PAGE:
Time went by, and one early morning after a big winter storm in June 1994, a large floating crane barge broke its tow and wrecked near Hout Bay. The BOS 400 broke up on the pounding shore with most of the thick hardwood deck beams being cast off. It was Russ’s good fortune to be the first to discover them washed ashore on Noordhoek Beach.
He immediately ran up to the closest farmhouse at Imhoff’s Gift and negotiated with the farmer for the use of his tractor and trailer. Together with the help of a few members of the local community, they loaded more than fifty hefty iroko timber beams.

This salvage effort resulted in fortunes worth of wood which he shared with his helpers and sold.
It was then, with some capital in hand that the prospect of traveling to Europe to promote Greenlife was realized. His idea to blend his Safaris with a stay in Cape Town would combine his two areas of expertise.

A Europian Adventure

So in July 1994, Russ went off to Vienna to market Greenlife Africa Safaris. He had his best safari outfit and really looked the part of an African bush guide. Little did he realize, not being to familiar with European business etiquette he was to discover how formal it was and one’s image was important. Looking the part of a safari Guide in Vienna was a total flop and nothing came of the chance to market our African travel services.

The visit to Vienna was a real eye opener and inspired Russ. The incredible architecture, classical music, fine art and museums exposed him to the rich culture of Europe which he was eager to explore and make the most of the rest of his stay.

One place in particular was the Rathausplatz which was a popular summertime evening venue for street markets and open-air big screen classic concerts and film festivals. It was here that Russ first set eyes on Marion. There was something about her that completely captivated him. She disappeared into the crowd and every attempt to find her again on that first evening was in vain.

The next day he was back to the venue with nothing more in his mind than to find her and make her acquaintance. Unfortunately, she was too popular and social to find the right moment to make his introduction.Before the third evening at the Rathausplatz and the final day of his stay in Austria, he wrote a postcard to his friends in Kommetjie.

He specifically mentioned seeing the woman of his dreams and not finding the chance to talk to her. As successful as he was at tracking her, he was unsuccessful at drawing her attention and he departed for Africa without even knowing her name.

So it was back to his routine of freelance safari journeys alternating with time in Cape Town. At the beginning of January 1995, Russ got to meet a young Austrian doctor who travelled to South Africa to do his internship at a leading teaching hospital in Cape Town. He was originally inspired by the work of the great Albert Schweitzer, a tropical medicine physician who transformed health care in Africa.

The two soon became very good friends, spending a great deal of time hiking and fishing in their spare time. Living in doctors residence at Tygerberg Hospital had its limitations and Stefan grabbed every opportunity he could to head out to Kommetjie and spend time in the beautiful surroundings.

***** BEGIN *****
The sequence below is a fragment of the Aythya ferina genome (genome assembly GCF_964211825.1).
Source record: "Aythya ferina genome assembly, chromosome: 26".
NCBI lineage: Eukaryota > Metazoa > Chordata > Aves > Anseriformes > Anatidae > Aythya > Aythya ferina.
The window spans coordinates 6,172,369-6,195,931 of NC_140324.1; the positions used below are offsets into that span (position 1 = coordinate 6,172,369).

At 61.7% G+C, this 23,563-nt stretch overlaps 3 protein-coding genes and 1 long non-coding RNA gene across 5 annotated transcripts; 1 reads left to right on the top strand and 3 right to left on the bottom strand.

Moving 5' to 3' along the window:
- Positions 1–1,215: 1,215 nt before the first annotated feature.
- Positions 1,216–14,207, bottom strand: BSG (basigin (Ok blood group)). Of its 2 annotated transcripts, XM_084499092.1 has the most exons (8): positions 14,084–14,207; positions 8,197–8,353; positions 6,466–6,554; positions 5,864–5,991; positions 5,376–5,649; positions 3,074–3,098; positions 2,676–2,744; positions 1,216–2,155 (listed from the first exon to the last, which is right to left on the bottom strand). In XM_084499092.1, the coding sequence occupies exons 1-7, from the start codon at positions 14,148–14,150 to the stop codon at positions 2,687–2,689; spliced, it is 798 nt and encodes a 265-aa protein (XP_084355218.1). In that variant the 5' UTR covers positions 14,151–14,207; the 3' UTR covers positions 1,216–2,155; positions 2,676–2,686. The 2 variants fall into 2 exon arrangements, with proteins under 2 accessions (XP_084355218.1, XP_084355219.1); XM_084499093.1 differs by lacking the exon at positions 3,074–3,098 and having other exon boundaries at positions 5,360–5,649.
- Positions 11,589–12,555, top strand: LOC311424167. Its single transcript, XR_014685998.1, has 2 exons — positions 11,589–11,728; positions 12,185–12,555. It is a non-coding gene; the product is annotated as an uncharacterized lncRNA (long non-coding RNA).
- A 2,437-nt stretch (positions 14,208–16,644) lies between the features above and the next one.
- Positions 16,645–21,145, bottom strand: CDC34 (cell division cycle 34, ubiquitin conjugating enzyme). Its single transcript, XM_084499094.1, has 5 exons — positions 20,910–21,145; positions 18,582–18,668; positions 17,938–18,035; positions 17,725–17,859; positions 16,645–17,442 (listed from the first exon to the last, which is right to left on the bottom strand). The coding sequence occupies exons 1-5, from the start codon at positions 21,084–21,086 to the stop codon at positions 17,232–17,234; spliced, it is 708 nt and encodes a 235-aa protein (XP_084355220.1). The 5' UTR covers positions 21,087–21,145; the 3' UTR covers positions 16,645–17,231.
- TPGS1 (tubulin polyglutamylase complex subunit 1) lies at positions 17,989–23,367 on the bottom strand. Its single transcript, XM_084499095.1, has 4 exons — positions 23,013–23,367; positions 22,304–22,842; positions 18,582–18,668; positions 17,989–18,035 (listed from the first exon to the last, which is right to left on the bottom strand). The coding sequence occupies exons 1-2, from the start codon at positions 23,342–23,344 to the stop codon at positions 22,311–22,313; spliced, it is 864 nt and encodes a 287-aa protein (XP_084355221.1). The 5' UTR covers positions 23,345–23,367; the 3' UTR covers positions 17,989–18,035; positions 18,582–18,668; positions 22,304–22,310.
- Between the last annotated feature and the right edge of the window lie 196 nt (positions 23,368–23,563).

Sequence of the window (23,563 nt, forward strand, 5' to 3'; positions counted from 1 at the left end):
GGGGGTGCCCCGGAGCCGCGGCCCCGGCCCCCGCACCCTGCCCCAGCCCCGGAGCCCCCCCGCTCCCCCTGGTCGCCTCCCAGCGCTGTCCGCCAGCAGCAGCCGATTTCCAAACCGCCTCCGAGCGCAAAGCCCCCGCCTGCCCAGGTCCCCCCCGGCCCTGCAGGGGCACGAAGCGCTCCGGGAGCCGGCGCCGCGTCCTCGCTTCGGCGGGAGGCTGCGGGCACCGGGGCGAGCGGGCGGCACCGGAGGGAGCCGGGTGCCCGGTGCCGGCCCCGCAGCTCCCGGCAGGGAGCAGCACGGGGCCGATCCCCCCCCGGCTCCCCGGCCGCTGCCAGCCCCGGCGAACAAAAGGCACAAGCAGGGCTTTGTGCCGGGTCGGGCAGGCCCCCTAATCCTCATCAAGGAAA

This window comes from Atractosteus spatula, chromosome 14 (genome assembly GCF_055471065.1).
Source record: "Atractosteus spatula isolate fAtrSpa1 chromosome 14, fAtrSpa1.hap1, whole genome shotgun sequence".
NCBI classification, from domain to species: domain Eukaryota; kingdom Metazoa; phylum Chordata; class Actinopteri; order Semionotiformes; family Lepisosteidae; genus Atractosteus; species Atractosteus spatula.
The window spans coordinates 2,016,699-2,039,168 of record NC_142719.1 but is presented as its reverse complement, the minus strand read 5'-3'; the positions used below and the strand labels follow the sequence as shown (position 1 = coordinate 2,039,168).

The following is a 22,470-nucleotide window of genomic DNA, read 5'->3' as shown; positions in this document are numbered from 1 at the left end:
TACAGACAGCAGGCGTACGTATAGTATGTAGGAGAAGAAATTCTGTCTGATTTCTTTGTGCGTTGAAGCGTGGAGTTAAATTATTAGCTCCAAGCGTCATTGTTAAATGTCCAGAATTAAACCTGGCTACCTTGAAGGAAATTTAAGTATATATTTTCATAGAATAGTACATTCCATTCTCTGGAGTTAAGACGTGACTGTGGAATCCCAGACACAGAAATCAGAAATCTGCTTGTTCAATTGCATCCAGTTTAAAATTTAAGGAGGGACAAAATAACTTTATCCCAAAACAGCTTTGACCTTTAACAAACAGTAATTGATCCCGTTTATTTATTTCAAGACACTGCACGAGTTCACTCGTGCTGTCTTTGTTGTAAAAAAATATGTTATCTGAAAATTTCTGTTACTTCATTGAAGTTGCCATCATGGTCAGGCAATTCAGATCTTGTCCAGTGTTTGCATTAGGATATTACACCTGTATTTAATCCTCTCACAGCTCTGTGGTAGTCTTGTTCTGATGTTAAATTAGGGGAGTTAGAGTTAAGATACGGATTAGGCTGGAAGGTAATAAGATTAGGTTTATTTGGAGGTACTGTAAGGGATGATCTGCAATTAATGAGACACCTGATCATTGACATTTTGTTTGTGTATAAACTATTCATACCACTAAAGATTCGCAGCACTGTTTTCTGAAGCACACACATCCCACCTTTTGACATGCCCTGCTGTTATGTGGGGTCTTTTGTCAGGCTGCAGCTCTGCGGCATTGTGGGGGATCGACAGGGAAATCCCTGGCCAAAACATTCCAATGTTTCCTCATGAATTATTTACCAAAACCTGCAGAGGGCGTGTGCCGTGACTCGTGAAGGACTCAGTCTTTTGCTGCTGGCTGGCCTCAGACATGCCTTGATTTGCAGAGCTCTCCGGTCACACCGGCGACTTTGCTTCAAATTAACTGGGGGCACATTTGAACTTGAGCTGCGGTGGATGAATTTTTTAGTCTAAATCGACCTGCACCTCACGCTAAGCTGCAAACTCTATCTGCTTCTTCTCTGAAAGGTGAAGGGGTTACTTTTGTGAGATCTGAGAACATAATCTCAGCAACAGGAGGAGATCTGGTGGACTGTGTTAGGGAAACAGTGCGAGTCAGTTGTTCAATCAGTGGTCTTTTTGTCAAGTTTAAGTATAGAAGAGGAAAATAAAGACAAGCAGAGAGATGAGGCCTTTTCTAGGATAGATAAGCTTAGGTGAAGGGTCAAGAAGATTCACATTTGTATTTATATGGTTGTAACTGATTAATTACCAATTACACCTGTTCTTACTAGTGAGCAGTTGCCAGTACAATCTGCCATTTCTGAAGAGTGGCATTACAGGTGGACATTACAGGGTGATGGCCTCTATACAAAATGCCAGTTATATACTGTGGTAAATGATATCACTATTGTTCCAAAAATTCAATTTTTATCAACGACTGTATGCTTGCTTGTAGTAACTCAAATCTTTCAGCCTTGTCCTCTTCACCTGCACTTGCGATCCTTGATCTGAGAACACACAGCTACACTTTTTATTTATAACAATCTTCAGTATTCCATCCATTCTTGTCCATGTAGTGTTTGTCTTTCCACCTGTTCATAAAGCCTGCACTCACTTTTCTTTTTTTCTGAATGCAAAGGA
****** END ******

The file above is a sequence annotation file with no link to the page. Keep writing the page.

Four months after his arrival, he raised the subject of his sister coming out to visit and that she would need a place to stay. Suddenly Russ was faced with the daunting responsibility of looking after a young lady for the next few weeks, but he reluctantly agreed.

Meanwhile his sister travelled to South Africa with a feeling that she was going home. It all seemed so familiar, including the spirit of the children on the aircraft traveling back from Europe. Stefan must have had a big role in her fascination of Cape Town, after him sharing his experiences and adventures with his South African friend. You can imagine the surprise on Russ’s face when Stefan arrived at his house with that beautiful young lady, the very one that stole his heart almost 10 months before in Vienna.

And so Russ and Marion were finally together and the beautiful story continued. A year later they were married and settled in the beautiful village of Scarborough, adjacent to the Cape of Good Hope Nature Reserve. Russ and Marion worked together to build up Greenlife Africa Safaris and raised two beautiful daughters. They also nurtured many local children from impoverished circumstances and provided as much support and education opportunities for these young lives, all made possible with the generous assistance of Greenlife travellers.

Marion eventually reignited her calling to be a healer and furthered her classic medical doctor training with a six year study of homeopathy and complimentary medicine. From time to time Russ and Marion still lead travel programs together. Her very successful integrative health care practice demands the majority of her time. Her genuine interest in her patient’s wellbeing has resulted in an overwhelming need for her care in world of challenging health treats.

Russ continues with his role at the helm of Greenlife Africa Safaris. He still personally leads Safaris and Journeys throughout Southern and East Africa. He is also available to Guide private day trips in Cape Town and surrounds. He is also involved with making wine and can share a personalized perspective of the Cape Wine industry.

Besides his role in travel and hospitality, Russ is the director of an environmental centre which exposes children to the environment and teaches them about conservation. He strongly believes in building the capacity of young local entrepreneurs to get involved in travel and tourism. The future of our natural resources and wilderness can only survive when all role players see the benefit and can participate in the tourism industry.